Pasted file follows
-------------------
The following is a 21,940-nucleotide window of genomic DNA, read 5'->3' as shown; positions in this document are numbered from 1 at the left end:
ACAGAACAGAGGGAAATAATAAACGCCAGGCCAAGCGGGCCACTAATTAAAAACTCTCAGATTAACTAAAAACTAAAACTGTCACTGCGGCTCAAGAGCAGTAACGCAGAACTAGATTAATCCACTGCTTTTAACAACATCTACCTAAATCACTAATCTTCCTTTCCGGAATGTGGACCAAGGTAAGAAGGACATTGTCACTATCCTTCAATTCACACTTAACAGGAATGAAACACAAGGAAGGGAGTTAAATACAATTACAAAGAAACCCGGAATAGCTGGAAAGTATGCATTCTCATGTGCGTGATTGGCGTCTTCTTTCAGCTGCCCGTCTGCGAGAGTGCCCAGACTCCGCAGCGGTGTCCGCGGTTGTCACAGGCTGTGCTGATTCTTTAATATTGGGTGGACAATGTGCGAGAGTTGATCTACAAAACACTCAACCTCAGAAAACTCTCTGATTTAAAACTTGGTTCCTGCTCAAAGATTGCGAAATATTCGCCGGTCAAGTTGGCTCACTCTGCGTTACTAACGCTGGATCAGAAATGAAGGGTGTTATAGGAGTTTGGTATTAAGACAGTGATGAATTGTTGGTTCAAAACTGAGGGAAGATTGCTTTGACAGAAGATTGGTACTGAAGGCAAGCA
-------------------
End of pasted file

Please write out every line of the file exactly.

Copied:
The following is a 21,940-nucleotide window of genomic DNA, read 5'->3' as shown; positions in this document are numbered from 1 at the left end:
ACAGAACAGAGGGAAATAATAAACGCCAGGCCAAGCGGGCCACTAATTAAAAACTCTCAGATTAACTAAAAACTAAAACTGTCACTGCGGCTCAAGAGCAGTAACGCAGAACTAGATTAATCCACTGCTTTTAACAACATCTACCTAAATCACTAATCTTCCTTTCCGGAATGTGGACCAAGGTAAGAAGGACATTGTCACTATCCTTCAATTCACACTTAACAGGAATGAAACACAAGGAAGGGAGTTAAATACAATTACAAAGAAACCCGGAATAGCTGGAAAGTATGCATTCTCATGTGCGTGATTGGCGTCTTCTTTCAGCTGCCCGTCTGCGAGAGTGCCCAGACTCCGCAGCGGTGTCCGCGGTTGTCACAGGCTGTGCTGATTCTTTAATATTGGGTGGACAATGTGCGAGAGTTGATCTACAAAACACTCAACCTCAGAAAACTCTCTGATTTAAAACTTGGTTCCTGCTCAAAGATTGCGAAATATTCGCCGGTCAAGTTGGCTCACTCTGCGTTACTAACGCTGGATCAGAAATGAAGGGTGTTATAGGAGTTTGGTATTAAGACAGTGATGAATTGTTGGTTCAAAACTGAGGGAAGATTGCTTTGACAGAAGATTGGTACTGAAGGCAAGCA